Eleanor Oliphant is Completely Fine by Gail Honeyman / ★★★★☆
Summary: Eleanor Oliphant is completely fine. She’s nearly thirty, works the same office job she has been for the last nine years, and chats with her mother on the phone once a week. When she and her new coworker, Raymond, witness an old man fall in the street and bring him to the hospital, a friendship begins to form and events are set into motion that will rock the mundane course of Eleanor’s existence.
By careful observation from the sidelines, I’d worked out that social success is often built on pretending just a little. Popular people sometimes have to laugh at things they don’t find very funny, or do things they don’t particularly want to, with people whose company they don’t particularly enjoy. Not me. I had decided, years ago, that if the choice was between that or flying solo, then I’d fly solo. It was safer that way.
This book was absolutely delightful and hilarious and sad. It was nothing I expected it to be- which is to say, I expected it to be about some plain-Jane girl working in an office who comes out of her shell with the assistance of a male companion who steps into her life and shakes things up. That is not what this book is at all.
The biggest surprise of this book was Eleanor’s character. Her voice and personality drove this book. Eleanor is extremely socially unaware and has lived the same existence for nearly a decade. Weekdays of work, weekends of loneliness. Her narration was dry, funny, and painfully awkward at times. This book managed to balance hilarity and darkness fantastically, neither of which I had expected to such an extreme degree. Eleanor literally had me in tears of laughter at one point, and despairing the very next.
Most of all, this is a book about friendship and kindness and goodness, and about Eleanor becoming who she was alway meant to be. It’s a very sweet book, and a rather raw book at times. On the surface it’s about a painfully awkward young woman, but beneath it’s something much deeper, darker and traumatic, and the way Honeyman wove them together was very well done. If I have any criticism it’s that the ending was a bit too apt, and I wasn’t very surprised, but this was such a surprisingly wonderful read.
ELEANOR. What a character. She’s painfully awkward to the point of frustration at times, but Honeyman always keeps her sympathetic. She’s also sweet and hilarious, her narration and dialogue dry and witty, which was the most unexpected element of this book for me. Eleanor’s development over the course of the novel, the way she slowly unravels, befriends people, and reveals the contents of her childhood without ever giving a way too much, is done fantastically. I had my suspicions, but Honeyman always kept me on my toes. While the events of this book are relatively commonplace, if this story had been told by anyone other than Eleanor, it would not have been half as entertaining. Her observations on social norms and courtesies are so poignant and comical. This is Eleanor’s story and she is the star.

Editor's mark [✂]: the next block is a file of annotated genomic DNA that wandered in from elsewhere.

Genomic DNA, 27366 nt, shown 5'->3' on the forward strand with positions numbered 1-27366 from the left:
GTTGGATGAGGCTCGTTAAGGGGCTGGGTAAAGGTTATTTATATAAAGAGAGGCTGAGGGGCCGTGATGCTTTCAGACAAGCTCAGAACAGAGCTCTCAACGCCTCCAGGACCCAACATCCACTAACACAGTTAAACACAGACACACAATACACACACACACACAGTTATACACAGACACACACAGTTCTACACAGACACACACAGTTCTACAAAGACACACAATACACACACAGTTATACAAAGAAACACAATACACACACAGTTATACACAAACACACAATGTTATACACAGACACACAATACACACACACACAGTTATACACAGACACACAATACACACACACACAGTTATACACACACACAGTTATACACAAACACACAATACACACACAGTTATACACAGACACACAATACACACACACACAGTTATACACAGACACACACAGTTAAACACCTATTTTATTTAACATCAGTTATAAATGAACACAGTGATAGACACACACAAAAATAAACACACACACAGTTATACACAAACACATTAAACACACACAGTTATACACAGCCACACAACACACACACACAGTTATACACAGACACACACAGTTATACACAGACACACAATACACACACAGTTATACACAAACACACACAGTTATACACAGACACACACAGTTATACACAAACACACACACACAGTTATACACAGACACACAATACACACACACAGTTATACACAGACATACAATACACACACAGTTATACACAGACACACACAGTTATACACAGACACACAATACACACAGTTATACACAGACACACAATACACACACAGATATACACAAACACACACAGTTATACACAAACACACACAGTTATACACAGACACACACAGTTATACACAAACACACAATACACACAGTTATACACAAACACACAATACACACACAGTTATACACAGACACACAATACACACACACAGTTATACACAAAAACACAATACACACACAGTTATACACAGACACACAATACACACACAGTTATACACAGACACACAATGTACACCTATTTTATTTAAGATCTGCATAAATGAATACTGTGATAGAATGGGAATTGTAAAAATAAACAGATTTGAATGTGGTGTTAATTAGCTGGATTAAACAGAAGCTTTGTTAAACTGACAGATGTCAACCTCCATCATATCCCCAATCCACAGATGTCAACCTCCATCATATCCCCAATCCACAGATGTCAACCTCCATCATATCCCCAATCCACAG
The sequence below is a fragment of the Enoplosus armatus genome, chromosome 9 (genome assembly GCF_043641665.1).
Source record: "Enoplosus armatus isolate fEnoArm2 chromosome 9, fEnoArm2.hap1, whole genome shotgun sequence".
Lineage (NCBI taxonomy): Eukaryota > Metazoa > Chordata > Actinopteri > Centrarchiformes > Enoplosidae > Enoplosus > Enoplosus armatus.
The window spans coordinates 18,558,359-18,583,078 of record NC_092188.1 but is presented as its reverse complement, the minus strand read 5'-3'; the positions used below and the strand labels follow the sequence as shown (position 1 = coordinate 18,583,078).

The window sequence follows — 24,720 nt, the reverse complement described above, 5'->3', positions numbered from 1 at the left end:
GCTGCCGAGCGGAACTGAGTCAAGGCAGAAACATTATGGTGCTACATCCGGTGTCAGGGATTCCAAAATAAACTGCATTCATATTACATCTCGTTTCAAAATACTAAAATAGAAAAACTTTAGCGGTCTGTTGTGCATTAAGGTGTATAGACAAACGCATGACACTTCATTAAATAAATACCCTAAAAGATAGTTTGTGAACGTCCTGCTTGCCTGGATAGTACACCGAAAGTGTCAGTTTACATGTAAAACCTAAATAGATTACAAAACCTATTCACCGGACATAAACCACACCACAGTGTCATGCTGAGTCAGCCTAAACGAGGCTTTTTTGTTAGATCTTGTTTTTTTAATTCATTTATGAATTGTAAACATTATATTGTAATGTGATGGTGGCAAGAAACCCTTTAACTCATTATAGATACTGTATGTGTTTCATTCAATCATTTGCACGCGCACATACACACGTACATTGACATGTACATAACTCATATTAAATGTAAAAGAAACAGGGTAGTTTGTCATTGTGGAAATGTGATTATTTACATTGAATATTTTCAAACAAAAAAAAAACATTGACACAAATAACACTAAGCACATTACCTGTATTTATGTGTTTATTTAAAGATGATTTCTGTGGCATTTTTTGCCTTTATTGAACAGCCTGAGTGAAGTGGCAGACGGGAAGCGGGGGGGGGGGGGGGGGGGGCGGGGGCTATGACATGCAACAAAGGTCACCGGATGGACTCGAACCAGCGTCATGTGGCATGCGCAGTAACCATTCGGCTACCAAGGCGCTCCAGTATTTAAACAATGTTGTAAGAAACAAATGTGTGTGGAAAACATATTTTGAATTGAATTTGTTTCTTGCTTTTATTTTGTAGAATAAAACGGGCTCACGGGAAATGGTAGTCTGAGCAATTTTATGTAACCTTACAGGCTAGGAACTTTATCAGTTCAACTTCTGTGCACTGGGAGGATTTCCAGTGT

Raymond was a sweetheart, and Eleanor’s unflattering observations of him – the way she’s disgusted by how he smokes, unimpressed by his kiddish wardrobe, the noisy way he eats, “he really is an annoying man”- are hilarious and real and such a fantastic element of their friendship. I loved how Raymond was anything but a handsome male protagonist, but he’s exactly the kind of goodness required by the world. I love the way their friendship develops under rather strange circumstances and how it deepens, and the only slight allusion to romance. This is a book about friendship and Raymond plays an essential and necessary part, but this is Eleanor’s story.
Everything about the writing of this book is Eleanor’s voice. It’s dry and witty, painfully honest and very misleading. Honeyman’s ability at keeping the mystery of Eleanor’s past at bay while hinting at it and teasing us with it and coming so very close to it and pulling away, is done so well. One thing that particularly stuck out to me is the difference in style in the way Eleanor describes her every day life and situations while she’s in them, and the way the writing switches to something much smoother and fluid and buttery once she goes into a fantasy and how gradually these two elements meet. Honeyman has such a talent.
Was I satisfied?
Yes! This book was a wonderful surprise and one of my funniest reads of the year. Eleanor is fantastic.
I got this book through through the Book of the Month Club, from which you can pick a brand new release every month! If you want to subscribe to Book of the Month, you can use my referral link!